Borrow, rent or buy a thermal camera, you'd be surprised at how heat flows around on a PCB. Traces and other metals conduct heat readily so I don't think a socket is going to help much unless you buy the long machine pinned sockets and stand chips off the board. Sockets also add additional inductance, and resistance and can create some problems.
enter image description here


Normally you'd want to run the wires underneath the board so the sockets are unobstructed on the top. This is pretty common with wire wrapping or point to point soldering.

With DIP ICs it is difficult to damage them from applying excessive heat but not impossible. Don't let the iron dwell for more than a few seconds and if you have to go back and re-work things provide time for the chip to cool down. It can help to practice on an old scrap PCB first.

If you heat up a socket pin too much the plastic frame will melt and the pin will shift out of its normal position. The socket doesn't do much to reduce thermal strain on the chip.

You'll have the same problem where you either assemble the board with empty sockets and can't find space to insert the chips afterward, or you assemble the board with populated sockets and can't find space to pry up and replace a damaged chip. I think if you have wires going over the top of the board you'll be in a difficult place regardless of what you do with the sockets now.


Sockets can be more trouble than they are worth. If you use IC sockets use decent quality (turned pin) ones. The cheap ones tend to oxidise more and don't make great contact in the first place, so can lead to reliability issues. I tend to only use them on prototypes. A properly soldered joint is one of the most reliable forms of connection.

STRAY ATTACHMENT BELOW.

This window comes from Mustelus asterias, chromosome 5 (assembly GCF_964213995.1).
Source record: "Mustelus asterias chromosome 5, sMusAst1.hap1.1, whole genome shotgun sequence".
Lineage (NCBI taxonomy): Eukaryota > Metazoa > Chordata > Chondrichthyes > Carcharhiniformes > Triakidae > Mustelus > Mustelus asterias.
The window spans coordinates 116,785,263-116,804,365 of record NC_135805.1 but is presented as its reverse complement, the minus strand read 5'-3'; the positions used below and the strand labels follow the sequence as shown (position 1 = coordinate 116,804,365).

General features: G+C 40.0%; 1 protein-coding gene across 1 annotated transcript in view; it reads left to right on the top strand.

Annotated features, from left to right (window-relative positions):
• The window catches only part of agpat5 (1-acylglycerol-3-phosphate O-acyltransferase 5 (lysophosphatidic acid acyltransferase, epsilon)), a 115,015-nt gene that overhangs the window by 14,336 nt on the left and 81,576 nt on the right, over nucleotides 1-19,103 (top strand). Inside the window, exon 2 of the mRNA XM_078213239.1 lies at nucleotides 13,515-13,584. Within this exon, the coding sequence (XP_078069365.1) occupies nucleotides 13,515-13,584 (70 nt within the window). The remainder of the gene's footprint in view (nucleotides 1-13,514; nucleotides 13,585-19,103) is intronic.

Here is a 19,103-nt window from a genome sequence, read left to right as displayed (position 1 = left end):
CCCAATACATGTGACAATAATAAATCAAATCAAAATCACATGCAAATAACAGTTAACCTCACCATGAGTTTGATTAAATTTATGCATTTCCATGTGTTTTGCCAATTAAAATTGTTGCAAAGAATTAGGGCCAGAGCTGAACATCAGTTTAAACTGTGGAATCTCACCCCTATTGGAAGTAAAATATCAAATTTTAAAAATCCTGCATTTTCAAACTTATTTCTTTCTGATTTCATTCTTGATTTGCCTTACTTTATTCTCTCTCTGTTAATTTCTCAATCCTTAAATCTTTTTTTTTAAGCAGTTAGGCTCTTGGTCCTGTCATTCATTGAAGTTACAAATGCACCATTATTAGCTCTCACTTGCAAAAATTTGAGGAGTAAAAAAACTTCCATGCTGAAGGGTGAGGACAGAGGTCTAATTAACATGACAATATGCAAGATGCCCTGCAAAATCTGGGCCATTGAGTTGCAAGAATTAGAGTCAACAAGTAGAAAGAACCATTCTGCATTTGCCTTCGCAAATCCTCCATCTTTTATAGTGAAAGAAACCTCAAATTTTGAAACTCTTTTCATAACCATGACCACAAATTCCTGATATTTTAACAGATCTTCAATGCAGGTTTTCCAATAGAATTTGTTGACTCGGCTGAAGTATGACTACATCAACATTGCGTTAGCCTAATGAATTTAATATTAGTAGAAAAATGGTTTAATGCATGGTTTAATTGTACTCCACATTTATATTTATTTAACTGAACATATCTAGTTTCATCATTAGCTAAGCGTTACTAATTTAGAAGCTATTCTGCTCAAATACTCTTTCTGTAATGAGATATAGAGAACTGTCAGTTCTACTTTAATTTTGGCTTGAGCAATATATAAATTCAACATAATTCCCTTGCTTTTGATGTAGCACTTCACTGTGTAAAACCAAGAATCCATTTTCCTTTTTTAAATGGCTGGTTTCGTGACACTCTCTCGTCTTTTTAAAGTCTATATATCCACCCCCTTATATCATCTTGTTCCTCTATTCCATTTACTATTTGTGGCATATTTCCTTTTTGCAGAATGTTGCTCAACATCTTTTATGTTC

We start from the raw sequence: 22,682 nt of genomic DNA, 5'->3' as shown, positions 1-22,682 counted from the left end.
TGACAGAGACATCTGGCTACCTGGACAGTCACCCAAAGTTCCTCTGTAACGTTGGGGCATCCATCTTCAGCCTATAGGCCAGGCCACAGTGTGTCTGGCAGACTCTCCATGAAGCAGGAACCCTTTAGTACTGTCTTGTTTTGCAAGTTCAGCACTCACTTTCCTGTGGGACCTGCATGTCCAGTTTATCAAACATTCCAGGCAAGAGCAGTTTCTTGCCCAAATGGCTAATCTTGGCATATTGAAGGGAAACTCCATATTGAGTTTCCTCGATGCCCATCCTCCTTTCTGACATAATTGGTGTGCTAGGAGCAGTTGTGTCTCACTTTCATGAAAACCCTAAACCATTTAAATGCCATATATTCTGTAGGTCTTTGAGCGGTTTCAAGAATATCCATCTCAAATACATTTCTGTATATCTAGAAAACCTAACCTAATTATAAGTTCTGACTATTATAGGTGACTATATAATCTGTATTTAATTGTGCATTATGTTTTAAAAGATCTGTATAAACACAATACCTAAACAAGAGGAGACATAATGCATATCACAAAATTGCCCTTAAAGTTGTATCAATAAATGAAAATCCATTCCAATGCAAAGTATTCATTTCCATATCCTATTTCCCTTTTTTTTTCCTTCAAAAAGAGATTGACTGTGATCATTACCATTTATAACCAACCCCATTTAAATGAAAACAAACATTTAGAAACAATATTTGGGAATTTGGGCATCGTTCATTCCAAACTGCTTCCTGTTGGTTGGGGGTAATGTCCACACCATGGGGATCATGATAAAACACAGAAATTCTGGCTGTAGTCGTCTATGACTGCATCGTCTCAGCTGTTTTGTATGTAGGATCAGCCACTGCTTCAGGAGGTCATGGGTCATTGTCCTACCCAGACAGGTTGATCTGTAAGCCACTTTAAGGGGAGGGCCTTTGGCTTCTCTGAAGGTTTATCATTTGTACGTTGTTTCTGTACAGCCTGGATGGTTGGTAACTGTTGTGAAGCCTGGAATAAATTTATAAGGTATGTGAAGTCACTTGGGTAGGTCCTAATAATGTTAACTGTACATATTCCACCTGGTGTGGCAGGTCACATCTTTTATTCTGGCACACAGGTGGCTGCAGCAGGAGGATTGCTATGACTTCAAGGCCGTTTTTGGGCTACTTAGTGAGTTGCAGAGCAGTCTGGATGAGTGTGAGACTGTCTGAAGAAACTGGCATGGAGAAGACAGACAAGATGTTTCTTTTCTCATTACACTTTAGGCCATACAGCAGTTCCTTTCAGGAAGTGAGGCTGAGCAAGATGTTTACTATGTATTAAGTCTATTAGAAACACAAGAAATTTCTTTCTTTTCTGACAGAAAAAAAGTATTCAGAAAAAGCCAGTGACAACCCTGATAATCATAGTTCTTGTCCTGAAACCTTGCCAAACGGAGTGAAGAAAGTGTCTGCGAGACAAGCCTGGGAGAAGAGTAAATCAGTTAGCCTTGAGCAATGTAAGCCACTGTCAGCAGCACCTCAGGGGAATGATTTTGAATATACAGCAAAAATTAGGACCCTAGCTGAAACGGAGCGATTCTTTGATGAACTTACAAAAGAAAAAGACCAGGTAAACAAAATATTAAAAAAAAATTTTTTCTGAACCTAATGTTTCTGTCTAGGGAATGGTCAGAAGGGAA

As others have said, it is pretty hard to damage an IC when soldering. They are designed to take some heat, and are less fragile (in this sense) than they appear. And there is no magic about soldering - buy a decent iron, use a tip that is of suitable size, tin it, apply solder and tip to the pin simultaneously until the solder flows on the pin, and you're done. Hint : do the two diagonally opposite pins roughly to hold the chip in place first (laying the board on its back is good if there are no higher components, so the work surface presses the chip against the board), then do all other pins, then do the first two again. (When you have the two opposite pins down, you can reheat one corner while using a finger to push the IC flat to the board if needed.)

The trick with soldering (whether doing cables, chips or whatever) is to get the solder to flow nicely round the joint, remove the iron, and keep the components still as the solder sets. This won't always work out first time, but you can re-touch the joint (adding a bit more solder) or use braid to get the solder off if there is too much. It's not that hard - you will get the hang of it pretty quickly.

(Hint 2 : if you are assembling a complete through-hole board, solder in the components in height order : typically diodes, resisitors, IC,s ... for reasons described above.)